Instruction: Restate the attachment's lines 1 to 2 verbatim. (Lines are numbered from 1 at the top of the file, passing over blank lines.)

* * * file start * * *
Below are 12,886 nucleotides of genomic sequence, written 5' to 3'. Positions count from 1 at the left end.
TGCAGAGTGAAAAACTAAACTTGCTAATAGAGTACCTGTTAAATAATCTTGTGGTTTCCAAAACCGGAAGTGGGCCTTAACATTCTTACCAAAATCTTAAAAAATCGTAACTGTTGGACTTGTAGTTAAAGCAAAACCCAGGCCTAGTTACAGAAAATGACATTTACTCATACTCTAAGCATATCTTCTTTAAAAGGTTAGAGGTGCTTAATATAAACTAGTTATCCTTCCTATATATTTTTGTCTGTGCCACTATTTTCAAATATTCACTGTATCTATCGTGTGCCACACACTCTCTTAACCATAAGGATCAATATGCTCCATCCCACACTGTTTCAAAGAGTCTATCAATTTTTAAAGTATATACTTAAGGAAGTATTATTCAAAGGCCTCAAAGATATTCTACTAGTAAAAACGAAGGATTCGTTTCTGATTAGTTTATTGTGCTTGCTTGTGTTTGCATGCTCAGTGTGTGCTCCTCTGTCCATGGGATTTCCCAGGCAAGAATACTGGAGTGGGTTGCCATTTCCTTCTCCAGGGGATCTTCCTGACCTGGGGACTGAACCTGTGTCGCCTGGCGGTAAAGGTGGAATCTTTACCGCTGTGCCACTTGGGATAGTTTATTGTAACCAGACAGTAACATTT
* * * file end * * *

Below are 12,886 nucleotides of genomic sequence, written 5' to 3'. Positions count from 1 at the left end.
TGCAGAGTGAAAAACTAAACTTGCTAATAGAGTACCTGTTAAATAATCTTGTGGTTTCCAAAACCGGAAGTGGGCCTTAACATTCTTACCAAAATCTTAAAAAATCGTAACTGTTGGACTTGTAGTTAAAGCAAAACCCAGGCCTAGTTACAGAAAATGACATTTACTCATACTCTAAGCATATCTTCTTTAAAAGGTTAGAGGTGCTTAATATAAACTAGTTATCCTTCCTATATATTTTTGTCTGTGCCACTATTTTCAAATATTCACTGTATCTATCGTGTGCCACACACTCTCTTAACCATAAGGATCAATATGCTCCATCCCACACTGTTTCAAAGAGTCTATCAATTTTTAAAGTATATACTTAAGGAAGTATTATTCAAAGGCCTCAAAGATATTCTACTAGTAAAAACGAAGGATTCGTTTCTGATTAGTTTATTGTGCTTGCTTGTGTTTGCATGCTCAGTGTGTGCTCCTCTGTCCATGGGATTTCCCAGGCAAGAATACTGGAGTGGGTTGCCATTTCCTTCTCCAGGGGATCTTCCTGACCTGGGGACTGAACCTGTGTCGCCTGGCGGTAAAGGTGGAATCTTTACCGCTGTGCCACTTGGGATAGTTTATTGTAACCAGACAGTAACATTT